The AAG Stanley Brunn Award for Creativity in Geography
Deadline for Nominations: September 20, annually
The AAG Stanley Brunn Award for Creativity in Geography is given annually to an individual geographer or team that has demonstrated originality, creativity, and significant intellectual breakthroughs in geography. The award includes a prize of $1,000. Awardees are chosen by the AAG Executive Committee and are presented at the Awards Luncheon during the AAG's Annual Meeting.
Eligibility: Individual geographers or teams of individuals that include geographer(s) are eligible. The geographer recipient(s) must be a living member of the AAG. Nominations from a wide spectrum of the junior and senior scholars in the geography community are encouraged.
Criteria: The award will be presented to those who have made innovative contributions to the discipline of geography. These contributions may be based on field or laboratory research efforts and methodologies, qualitative or quantitative methods, geographical science and/or technology breakthroughs, work which intersects with the arts or humanities, or conceptual/theoretical breakthroughs in geographic/disciplinary thought that advance our thinking at local or global scales. Most serious consideration will be given to those nominees who have a sustained, impressive and recognized record of creative and cutting-edge work; who have made significant contributions to new geographic methods or ways of thinking, or who have introduced new and meaningful ways of thinking about human/environment relations at local or global scales. Awardees should already be identified for their path breaking initiatives by their peers. Single publications or research products (article, chapter or book), unpublished dissertations, translations of a major work in another language, or niche contributions to a subfield will not be considered sufficient.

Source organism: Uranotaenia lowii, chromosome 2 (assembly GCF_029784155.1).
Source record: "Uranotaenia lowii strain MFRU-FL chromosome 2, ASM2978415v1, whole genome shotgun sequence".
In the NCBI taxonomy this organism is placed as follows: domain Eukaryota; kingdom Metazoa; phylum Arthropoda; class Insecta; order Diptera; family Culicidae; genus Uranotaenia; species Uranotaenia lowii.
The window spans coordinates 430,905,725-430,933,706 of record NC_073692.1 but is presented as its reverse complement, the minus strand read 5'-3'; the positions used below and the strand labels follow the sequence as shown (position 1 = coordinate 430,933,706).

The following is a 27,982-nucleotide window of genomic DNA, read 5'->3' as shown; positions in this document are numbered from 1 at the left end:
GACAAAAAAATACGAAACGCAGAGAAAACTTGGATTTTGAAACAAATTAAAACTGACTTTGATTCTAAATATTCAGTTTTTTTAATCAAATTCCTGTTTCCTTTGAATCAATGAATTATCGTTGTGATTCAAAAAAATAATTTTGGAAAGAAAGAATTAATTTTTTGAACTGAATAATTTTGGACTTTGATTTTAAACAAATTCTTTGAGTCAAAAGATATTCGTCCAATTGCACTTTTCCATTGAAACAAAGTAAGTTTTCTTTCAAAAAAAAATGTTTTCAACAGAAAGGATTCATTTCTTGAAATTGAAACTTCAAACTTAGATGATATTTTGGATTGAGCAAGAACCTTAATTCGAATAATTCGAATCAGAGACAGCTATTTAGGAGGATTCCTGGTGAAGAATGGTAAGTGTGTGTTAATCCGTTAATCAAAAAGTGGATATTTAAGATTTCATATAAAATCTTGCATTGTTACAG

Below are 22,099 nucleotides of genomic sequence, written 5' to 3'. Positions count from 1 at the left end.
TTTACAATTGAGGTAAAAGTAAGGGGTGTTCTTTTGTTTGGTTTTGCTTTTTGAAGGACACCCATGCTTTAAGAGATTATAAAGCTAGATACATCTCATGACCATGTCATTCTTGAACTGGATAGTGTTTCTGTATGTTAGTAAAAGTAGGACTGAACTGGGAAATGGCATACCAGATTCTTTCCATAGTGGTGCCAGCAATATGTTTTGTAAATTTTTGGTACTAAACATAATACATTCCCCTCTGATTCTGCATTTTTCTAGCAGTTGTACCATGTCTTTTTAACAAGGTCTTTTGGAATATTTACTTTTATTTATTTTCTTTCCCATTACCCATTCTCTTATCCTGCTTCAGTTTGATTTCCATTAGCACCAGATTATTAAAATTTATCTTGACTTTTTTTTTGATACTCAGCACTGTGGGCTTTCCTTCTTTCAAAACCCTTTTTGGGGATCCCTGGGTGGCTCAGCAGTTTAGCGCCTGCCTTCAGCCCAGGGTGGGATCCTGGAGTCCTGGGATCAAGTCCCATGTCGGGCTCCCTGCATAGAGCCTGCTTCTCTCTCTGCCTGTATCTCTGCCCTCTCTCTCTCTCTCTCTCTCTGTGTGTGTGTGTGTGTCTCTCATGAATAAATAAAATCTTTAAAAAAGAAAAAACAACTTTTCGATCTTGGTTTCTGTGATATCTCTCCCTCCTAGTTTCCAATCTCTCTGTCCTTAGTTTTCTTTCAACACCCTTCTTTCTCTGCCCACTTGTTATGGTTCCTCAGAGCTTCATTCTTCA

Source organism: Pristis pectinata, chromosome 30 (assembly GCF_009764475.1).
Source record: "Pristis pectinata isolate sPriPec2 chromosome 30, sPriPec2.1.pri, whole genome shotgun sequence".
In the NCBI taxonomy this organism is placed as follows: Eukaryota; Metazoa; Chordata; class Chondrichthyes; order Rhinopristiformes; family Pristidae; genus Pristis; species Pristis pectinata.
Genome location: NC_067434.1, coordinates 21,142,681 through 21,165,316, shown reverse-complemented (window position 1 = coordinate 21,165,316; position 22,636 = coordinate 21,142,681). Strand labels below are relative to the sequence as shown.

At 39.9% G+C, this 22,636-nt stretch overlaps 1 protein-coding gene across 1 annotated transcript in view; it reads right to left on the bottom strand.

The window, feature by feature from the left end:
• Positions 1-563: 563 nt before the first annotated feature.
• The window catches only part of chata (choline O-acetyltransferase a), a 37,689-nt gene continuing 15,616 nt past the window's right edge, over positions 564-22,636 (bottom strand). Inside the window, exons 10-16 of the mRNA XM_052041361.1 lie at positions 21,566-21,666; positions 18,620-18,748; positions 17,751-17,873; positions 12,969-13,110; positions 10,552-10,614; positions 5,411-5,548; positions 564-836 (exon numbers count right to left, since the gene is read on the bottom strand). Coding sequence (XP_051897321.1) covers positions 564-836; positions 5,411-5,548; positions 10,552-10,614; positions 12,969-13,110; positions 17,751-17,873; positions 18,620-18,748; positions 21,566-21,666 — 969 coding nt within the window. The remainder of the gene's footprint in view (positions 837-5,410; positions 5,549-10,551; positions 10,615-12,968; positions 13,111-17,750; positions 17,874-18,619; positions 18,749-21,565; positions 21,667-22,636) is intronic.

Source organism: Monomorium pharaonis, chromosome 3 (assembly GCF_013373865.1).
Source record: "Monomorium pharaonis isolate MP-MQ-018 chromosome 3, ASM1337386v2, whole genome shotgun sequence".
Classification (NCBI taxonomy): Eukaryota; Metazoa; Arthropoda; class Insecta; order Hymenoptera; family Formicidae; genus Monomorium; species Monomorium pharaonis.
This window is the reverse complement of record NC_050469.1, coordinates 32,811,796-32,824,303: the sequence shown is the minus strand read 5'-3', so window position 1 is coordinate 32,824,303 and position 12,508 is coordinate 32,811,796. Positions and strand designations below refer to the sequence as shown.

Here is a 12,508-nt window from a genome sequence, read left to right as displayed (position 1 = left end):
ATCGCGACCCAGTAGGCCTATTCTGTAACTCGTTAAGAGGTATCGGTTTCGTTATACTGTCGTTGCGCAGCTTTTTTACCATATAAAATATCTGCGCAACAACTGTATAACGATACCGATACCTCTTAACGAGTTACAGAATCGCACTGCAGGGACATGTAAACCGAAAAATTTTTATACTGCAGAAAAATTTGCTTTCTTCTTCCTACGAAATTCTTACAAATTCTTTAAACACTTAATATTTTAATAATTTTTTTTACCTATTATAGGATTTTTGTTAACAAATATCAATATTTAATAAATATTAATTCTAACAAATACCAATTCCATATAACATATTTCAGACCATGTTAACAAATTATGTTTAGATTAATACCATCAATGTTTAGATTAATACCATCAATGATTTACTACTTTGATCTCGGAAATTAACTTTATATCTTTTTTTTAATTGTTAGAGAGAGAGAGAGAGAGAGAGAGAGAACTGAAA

Nominations: To make nominations for the AAG Creativity Award, include the complete name and address of the nominee(s), a curriculum vitae or a record of the team's work as a group, and a concise (500 words maximum) yet specific description of the accomplishments that warrant selection according to the above criteria. Up to three supporting letters from other individuals may also be submitted. The deadline for receipt of nominations is September 20.
Submissions: Digital submissions are strongly preferred. Nomination materials that are emailed as a single attachment in an Adobe Acrobat pdf file without password protection are greatly appreciated. Send nominations to firstname.lastname@example.org with AAG Creativity Award as the subject line. Receipt will be acknowledged within 2 business days or less. Alternately, nominations can be sent to: Association of American Geographers, attn: AAG Creativity Award, 1710 Sixteenth Street NW, Washington, DC 20009-3198.
About the Award: Major creative efforts come from new insights into familiar subject matter or completely new perspectives into emerging disciplinary, interdisciplinary and transdisciplinary subject matter. These are not minor and niche contributions, which we are often the contributions one sees in a completed dissertation or journal article. Rather the breakthroughs have some deep conceptual and theoretical underpinnings which, when looked at in hindsight, have generated (or may generate) often completely new ways of looking at human, environment or human/environment relations, all spheres considered part of our disciplinary core. Or they may come from new ways of creating or presenting geographic information. The kind of intellectual breakthroughs that merit the AAG Creativity Award may include mapping social media, indigenous mapping and PPGIS, devising a schema to define and map planet’s ecological footprints, ad hoc health care and disaster mitigation delivery systems and those who work in the overlapping fields of planetary theology, transboundary ecojustice enforcement, green urban models, language endangerment and evolution, nonvisual geographic learning, geography and human rights, postmodernism and environmental geographies, postcolonial diaspora networked geometries, or global and local diaspora geopolitical networks. In each of these areas, the contribution is characterized by an appearance of new vocabularies, new spatial “twists” to concepts solidly identified with a related field in the humanities, social and physical sciences, and/or the creative incorporation of some new technologies (field, GIS, etc.) and methodologies.